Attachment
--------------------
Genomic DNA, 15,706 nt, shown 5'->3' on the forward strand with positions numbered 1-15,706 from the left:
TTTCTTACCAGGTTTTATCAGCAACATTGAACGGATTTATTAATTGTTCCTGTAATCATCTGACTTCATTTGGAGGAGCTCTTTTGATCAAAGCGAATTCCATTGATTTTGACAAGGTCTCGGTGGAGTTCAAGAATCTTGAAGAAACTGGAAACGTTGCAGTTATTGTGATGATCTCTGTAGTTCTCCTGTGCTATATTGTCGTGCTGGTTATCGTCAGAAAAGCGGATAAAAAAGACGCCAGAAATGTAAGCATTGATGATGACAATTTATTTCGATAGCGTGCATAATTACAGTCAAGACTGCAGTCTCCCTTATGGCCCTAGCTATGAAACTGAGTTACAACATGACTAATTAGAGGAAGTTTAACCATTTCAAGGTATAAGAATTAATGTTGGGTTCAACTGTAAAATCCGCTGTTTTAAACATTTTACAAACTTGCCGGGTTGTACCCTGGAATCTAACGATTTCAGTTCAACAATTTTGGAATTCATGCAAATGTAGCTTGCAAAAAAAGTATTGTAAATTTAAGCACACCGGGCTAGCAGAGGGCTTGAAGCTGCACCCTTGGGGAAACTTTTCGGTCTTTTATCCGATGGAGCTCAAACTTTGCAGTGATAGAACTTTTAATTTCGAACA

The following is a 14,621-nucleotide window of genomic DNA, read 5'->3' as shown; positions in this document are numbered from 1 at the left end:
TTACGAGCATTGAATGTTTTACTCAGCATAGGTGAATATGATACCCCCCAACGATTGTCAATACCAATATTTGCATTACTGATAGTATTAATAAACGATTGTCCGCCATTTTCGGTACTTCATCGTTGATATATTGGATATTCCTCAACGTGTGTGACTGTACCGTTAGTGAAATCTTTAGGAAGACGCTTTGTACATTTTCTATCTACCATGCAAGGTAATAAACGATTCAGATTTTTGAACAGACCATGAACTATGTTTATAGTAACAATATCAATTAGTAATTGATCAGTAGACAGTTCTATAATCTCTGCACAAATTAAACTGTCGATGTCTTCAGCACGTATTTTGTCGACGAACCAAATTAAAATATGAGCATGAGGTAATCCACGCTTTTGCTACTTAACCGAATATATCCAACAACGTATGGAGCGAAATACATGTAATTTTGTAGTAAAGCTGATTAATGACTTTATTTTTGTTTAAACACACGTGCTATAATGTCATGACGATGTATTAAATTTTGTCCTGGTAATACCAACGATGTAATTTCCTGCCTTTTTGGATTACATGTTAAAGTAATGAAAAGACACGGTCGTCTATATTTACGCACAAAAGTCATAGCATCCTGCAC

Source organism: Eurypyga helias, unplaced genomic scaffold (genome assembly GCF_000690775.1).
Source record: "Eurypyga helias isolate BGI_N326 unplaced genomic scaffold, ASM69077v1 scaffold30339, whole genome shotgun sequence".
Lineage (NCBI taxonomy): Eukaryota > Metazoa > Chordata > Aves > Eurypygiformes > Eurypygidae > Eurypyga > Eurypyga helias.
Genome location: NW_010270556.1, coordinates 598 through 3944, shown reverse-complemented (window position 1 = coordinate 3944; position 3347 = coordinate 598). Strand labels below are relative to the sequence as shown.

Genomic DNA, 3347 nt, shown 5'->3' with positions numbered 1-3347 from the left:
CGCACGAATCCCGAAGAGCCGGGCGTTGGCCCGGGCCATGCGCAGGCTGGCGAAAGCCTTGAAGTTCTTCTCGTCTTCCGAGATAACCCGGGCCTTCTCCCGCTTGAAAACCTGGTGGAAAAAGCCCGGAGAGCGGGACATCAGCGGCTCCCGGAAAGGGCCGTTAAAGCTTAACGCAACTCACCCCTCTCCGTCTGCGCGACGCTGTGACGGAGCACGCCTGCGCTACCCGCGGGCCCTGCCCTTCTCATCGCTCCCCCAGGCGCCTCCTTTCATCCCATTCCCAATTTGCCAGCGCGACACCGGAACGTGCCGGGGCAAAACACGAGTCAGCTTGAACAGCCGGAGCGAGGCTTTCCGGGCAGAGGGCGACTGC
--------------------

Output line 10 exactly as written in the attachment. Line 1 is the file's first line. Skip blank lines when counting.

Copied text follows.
CGCACGAATCCCGAAGAGCCGGGCGTTGGCCCGGGCCATGCGCAGGCTGGCGAAAGCCTTGAAGTTCTTCTCGTCTTCCGAGATAACCCGGGCCTTCTCCCGCTTGAAAACCTGGTGGAAAAAGCCCGGAGAGCGGGACATCAGCGGCTCCCGGAAAGGGCCGTTAAAGCTTAACGCAACTCACCCCTCTCCGTCTGCGCGACGCTGTGACGGAGCACGCCTGCGCTACCCGCGGGCCCTGCCCTTCTCATCGCTCCCCCAGGCGCCTCCTTTCATCCCATTCCCAATTTGCCAGCGCGACACCGGAACGTGCCGGGGCAAAACACGAGTCAGCTTGAACAGCCGGAGCGAGGCTTTCCGGGCAGAGGGCGACTGC